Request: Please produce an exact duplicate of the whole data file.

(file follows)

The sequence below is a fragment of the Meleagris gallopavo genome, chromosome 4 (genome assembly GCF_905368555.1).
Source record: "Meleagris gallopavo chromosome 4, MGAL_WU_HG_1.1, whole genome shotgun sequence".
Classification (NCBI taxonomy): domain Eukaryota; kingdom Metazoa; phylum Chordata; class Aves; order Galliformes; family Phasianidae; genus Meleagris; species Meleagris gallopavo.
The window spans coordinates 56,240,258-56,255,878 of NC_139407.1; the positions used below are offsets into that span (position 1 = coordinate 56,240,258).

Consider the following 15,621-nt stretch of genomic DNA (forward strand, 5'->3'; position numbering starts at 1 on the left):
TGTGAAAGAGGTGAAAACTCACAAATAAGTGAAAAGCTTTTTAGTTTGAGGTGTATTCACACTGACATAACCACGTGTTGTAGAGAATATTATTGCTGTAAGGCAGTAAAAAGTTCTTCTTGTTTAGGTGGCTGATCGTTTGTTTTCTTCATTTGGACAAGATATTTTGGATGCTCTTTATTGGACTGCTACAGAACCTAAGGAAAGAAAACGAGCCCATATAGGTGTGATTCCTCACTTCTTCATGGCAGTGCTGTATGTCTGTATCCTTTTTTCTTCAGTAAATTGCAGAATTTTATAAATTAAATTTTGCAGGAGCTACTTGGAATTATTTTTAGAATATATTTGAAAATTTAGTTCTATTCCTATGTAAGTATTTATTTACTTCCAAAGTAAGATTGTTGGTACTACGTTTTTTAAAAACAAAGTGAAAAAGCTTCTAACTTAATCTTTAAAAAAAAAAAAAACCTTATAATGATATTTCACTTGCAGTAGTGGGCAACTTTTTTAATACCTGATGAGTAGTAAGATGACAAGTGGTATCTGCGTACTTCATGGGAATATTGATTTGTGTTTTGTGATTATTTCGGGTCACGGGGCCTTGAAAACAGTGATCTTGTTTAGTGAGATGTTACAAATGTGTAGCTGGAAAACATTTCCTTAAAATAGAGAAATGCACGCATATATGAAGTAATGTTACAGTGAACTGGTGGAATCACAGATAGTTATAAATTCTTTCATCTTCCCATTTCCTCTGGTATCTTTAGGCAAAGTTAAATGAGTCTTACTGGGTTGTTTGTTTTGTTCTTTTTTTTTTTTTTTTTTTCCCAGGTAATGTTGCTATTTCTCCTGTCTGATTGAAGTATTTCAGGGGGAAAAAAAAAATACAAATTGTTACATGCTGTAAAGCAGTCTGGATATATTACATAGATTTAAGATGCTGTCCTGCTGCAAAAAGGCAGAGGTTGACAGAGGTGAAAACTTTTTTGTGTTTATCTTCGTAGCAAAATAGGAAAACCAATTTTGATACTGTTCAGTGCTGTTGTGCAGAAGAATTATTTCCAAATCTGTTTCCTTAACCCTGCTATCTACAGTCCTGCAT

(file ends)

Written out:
The sequence below is a fragment of the Meleagris gallopavo genome, chromosome 4 (genome assembly GCF_905368555.1).
Source record: "Meleagris gallopavo chromosome 4, MGAL_WU_HG_1.1, whole genome shotgun sequence".
Classification (NCBI taxonomy): domain Eukaryota; kingdom Metazoa; phylum Chordata; class Aves; order Galliformes; family Phasianidae; genus Meleagris; species Meleagris gallopavo.
The window spans coordinates 56,240,258-56,255,878 of NC_139407.1; the positions used below are offsets into that span (position 1 = coordinate 56,240,258).

Consider the following 15,621-nt stretch of genomic DNA (forward strand, 5'->3'; position numbering starts at 1 on the left):
TGTGAAAGAGGTGAAAACTCACAAATAAGTGAAAAGCTTTTTAGTTTGAGGTGTATTCACACTGACATAACCACGTGTTGTAGAGAATATTATTGCTGTAAGGCAGTAAAAAGTTCTTCTTGTTTAGGTGGCTGATCGTTTGTTTTCTTCATTTGGACAAGATATTTTGGATGCTCTTTATTGGACTGCTACAGAACCTAAGGAAAGAAAACGAGCCCATATAGGTGTGATTCCTCACTTCTTCATGGCAGTGCTGTATGTCTGTATCCTTTTTTCTTCAGTAAATTGCAGAATTTTATAAATTAAATTTTGCAGGAGCTACTTGGAATTATTTTTAGAATATATTTGAAAATTTAGTTCTATTCCTATGTAAGTATTTATTTACTTCCAAAGTAAGATTGTTGGTACTACGTTTTTTAAAAACAAAGTGAAAAAGCTTCTAACTTAATCTTTAAAAAAAAAAAAAACCTTATAATGATATTTCACTTGCAGTAGTGGGCAACTTTTTTAATACCTGATGAGTAGTAAGATGACAAGTGGTATCTGCGTACTTCATGGGAATATTGATTTGTGTTTTGTGATTATTTCGGGTCACGGGGCCTTGAAAACAGTGATCTTGTTTAGTGAGATGTTACAAATGTGTAGCTGGAAAACATTTCCTTAAAATAGAGAAATGCACGCATATATGAAGTAATGTTACAGTGAACTGGTGGAATCACAGATAGTTATAAATTCTTTCATCTTCCCATTTCCTCTGGTATCTTTAGGCAAAGTTAAATGAGTCTTACTGGGTTGTTTGTTTTGTTCTTTTTTTTTTTTTTTTTTTCCCAGGTAATGTTGCTATTTCTCCTGTCTGATTGAAGTATTTCAGGGGGAAAAAAAAAATACAAATTGTTACATGCTGTAAAGCAGTCTGGATATATTACATAGATTTAAGATGCTGTCCTGCTGCAAAAAGGCAGAGGTTGACAGAGGTGAAAACTTTTTTGTGTTTATCTTCGTAGCAAAATAGGAAAACCAATTTTGATACTGTTCAGTGCTGTTGTGCAGAAGAATTATTTCCAAATCTGTTTCCTTAACCCTGCTATCTACAGTCCTGCAT